Pembrolizumab as first-line therapy in cisplatin-ineligible advanced urothelial cancer: Results from the total KEYNOTE-052 study population.

Genitourinary Cancer
Session Type and Session Title: 
Poster Session B: Prostate Cancer and Urothelial Carcinoma
Abstract Number: 


Poster Board Number: 
Poster Session B Board #D21
J Clin Oncol 35, 2017 (suppl 6S; abstract 284)
Arjun Vasant Balar, Daniel E. Castellano, Peter H. O'Donnell, Petros Grivas, Jacqueline Vuky, Thomas Powles, Elizabeth R. Plimack, Noah M. Hahn, Ronald De Wit, Lei Pang, Mary Savage, Rodolfo F. Perini, Stephen Michael Keefe, Dean F. Bajorin, Joaquim Bellmunt; Perlmutter Cancer Center, NYU Langone Medical Center, New York, NY; Hospital Universitario 12 de Octubre, Madrid, Spain; The University of Chicago Medical Center, Chicago, IL; Cleveland Clinic, Cleveland, OH; Oregon Health & Science University, Portland, OR; Barts Cancer Institute, Queen Mary University of London, London, United Kingdom; Fox Chase Cancer Center, Philadelphia, PA; Johns Hopkins University Sidney Kimmel Comprehensive Cancer Center, Baltimore, MD; Erasmus MC Cancer Institute, Rotterdam, Netherlands; Merck & Co., Inc., Kenilworth, NJ; Memorial Sloan Kettering Cancer Center, New York, NY; Dana-Farber Cancer Institute, Boston, MA

Abstract Disclosures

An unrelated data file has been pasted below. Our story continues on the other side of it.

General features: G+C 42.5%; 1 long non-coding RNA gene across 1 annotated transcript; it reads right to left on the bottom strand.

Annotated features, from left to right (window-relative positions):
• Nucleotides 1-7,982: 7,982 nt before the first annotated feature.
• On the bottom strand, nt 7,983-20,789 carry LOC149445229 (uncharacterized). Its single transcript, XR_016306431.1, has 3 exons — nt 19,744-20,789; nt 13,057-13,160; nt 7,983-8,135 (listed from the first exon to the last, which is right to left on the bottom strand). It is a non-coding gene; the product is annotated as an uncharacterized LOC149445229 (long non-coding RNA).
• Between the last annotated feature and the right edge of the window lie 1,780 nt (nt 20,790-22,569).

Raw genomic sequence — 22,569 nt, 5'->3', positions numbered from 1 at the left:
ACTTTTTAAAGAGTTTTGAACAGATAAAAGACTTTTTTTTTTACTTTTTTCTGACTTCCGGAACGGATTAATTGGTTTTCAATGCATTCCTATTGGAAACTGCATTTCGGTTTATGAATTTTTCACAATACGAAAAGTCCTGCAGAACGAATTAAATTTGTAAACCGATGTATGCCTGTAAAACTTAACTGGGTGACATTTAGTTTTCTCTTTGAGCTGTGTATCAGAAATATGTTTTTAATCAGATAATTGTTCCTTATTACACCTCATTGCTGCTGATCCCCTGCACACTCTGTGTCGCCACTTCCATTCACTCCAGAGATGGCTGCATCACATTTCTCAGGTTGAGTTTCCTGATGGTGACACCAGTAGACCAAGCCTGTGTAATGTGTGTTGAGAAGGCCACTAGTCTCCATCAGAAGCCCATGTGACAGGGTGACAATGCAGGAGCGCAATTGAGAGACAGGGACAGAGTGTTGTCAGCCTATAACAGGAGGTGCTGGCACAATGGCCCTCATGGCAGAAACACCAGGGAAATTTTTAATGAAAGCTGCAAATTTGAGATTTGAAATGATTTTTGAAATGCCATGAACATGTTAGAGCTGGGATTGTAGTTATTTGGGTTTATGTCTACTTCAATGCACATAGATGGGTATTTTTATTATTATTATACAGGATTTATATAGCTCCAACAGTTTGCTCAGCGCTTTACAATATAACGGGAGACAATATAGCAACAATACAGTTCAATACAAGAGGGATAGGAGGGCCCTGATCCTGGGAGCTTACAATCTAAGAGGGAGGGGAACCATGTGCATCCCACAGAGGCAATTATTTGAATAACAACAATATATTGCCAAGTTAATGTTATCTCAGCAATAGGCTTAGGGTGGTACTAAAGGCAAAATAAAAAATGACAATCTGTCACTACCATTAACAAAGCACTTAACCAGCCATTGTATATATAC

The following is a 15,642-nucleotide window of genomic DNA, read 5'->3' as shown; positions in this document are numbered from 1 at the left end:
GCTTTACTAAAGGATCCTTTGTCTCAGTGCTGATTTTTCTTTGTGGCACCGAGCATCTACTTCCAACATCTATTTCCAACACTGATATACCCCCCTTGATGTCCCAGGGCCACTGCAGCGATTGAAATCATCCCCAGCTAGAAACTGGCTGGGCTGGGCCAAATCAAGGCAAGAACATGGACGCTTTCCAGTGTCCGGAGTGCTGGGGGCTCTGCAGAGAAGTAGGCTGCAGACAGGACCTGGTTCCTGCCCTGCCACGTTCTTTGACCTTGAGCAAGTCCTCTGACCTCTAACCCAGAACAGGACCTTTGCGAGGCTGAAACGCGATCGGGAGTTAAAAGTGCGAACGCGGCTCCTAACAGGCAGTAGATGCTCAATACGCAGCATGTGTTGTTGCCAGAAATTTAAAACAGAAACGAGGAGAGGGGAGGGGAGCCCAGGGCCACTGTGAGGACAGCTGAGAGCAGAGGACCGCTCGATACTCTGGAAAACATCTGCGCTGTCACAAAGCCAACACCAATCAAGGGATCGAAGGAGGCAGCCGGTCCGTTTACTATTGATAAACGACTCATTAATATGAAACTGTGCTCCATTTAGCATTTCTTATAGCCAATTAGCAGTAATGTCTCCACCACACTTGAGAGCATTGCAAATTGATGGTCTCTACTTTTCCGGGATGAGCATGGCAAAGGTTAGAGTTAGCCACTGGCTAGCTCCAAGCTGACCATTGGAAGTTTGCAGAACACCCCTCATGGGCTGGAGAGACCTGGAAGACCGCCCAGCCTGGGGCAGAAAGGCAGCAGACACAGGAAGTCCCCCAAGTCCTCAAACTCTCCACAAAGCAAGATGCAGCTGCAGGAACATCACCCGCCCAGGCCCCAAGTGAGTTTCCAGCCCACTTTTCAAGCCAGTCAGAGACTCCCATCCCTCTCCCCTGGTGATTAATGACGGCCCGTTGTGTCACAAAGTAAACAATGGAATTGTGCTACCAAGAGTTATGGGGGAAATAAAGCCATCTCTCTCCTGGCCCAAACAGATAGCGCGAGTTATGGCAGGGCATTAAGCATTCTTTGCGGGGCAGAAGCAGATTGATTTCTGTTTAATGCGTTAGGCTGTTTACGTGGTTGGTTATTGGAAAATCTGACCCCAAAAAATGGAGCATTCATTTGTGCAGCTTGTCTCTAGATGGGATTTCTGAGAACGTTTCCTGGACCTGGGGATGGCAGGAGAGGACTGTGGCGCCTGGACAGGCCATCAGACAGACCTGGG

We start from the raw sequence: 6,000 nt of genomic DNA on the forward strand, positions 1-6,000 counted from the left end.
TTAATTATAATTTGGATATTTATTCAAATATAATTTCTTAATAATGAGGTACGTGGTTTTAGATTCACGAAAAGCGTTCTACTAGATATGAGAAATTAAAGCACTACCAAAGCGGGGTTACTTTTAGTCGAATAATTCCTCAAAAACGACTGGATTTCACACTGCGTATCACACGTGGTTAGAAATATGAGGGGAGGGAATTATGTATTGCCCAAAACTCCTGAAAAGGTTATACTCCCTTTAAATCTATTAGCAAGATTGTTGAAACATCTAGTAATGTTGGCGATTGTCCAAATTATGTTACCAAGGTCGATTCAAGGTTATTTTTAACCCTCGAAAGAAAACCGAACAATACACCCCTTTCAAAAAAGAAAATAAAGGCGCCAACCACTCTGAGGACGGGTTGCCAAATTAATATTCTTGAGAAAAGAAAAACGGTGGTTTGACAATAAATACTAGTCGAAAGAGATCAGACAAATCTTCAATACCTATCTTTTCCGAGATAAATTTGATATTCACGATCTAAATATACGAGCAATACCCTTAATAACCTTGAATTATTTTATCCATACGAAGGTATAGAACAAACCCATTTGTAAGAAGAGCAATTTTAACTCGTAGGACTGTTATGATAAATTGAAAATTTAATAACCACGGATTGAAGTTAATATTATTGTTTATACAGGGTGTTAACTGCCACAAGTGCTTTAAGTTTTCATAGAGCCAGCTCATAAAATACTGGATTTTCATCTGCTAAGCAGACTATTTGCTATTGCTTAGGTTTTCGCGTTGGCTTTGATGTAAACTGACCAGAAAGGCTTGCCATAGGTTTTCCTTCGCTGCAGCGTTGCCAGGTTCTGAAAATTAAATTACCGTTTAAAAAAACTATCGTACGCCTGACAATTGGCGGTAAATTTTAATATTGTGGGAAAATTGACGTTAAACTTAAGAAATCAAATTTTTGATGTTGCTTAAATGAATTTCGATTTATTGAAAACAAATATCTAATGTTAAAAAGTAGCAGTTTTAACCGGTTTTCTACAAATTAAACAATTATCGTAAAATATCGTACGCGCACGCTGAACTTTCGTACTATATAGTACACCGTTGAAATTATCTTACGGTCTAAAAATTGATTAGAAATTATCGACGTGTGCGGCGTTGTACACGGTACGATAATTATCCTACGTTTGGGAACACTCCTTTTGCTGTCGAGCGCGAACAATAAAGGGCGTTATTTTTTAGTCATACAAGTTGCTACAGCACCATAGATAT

Background: Treatment options are limited for patients (pts) with advanced urothelial cancer (UC) ineligible to receive cisplatin-based chemotherapy. Interim results from the first 100 pts enrolled in the phase 2, open-label KEYNOTE-052 (ClinicalTrials.gov, NCT02335424) study suggested first-line pembrolizumab (pembro) had antitumor activity and acceptable safety in this pt population. Results from the fully enrolled study are presented. Methods: Key eligibility criteria included age ≥ 18 y, advanced UC of the renal pelvis, ureter, bladder, or urethra, cisplatin ineligibility (ECOG PS 2, creatinine clearance ≥ 30 to < 60 mL/min, grade ≥ 2 neuropathy or hearing loss, NYHA Class 3 heart failure), no prior systemic chemotherapy for advanced UC, measurable disease per RECIST v1.1, ECOG PS 0-2, and provision of a tumor sample for biomarker analyses. Pembro 200 mg was administered every 3 wk. Imaging was performed at wk 9, then every 6 wk for the first year, and every 12 wk thereafter. The primary end point was confirmed overall response rate (ORR; RECIST v1.1, independent review). Efficacy data are presented for pts with ≥ 4 mo follow-up, and safety data are presented for all pts. Results: In total, 370 pts were enrolled; median age was 74 y (range, 34-94 y); 42% had an ECOG PS 2. Reasons for cisplatin ineligibility included ECOG PS 2 (32%), renal dysfunction (49%), and both ECOG PS 2 and renal dysfunction (10%). ORR (95% CI) was 27% (22%-32%) among pts with ≥ 4 mo follow-up (n = 307); 6% of pts achieved a complete response. Among the ≥ 4 mo follow-up group, median (range) time to response was 2.0 (1.6-4.8) mo; median (range) duration of response was not reached (1+ to 14+ mo). 78% of responders had a response for ≥ 6 mo (KM estimate). PFS and OS rates at 6 mo were 31% and 67%, respectively (KM estimate). Any grade and grade ≥ 3 drug-related AEs occurred in 229 (62%) and 58 (16%) pts. 19 (5%) pts discontinued treatment because of a drug-related AE. Conclusions: Results from the fully enrolled KEYNOTE-052 study confirm that pembro elicits clinically meaningful and durable responses in cisplatin-ineligible pts with UC, including elderly pts and those with poor performance status. Clinical trial information: NCT02335424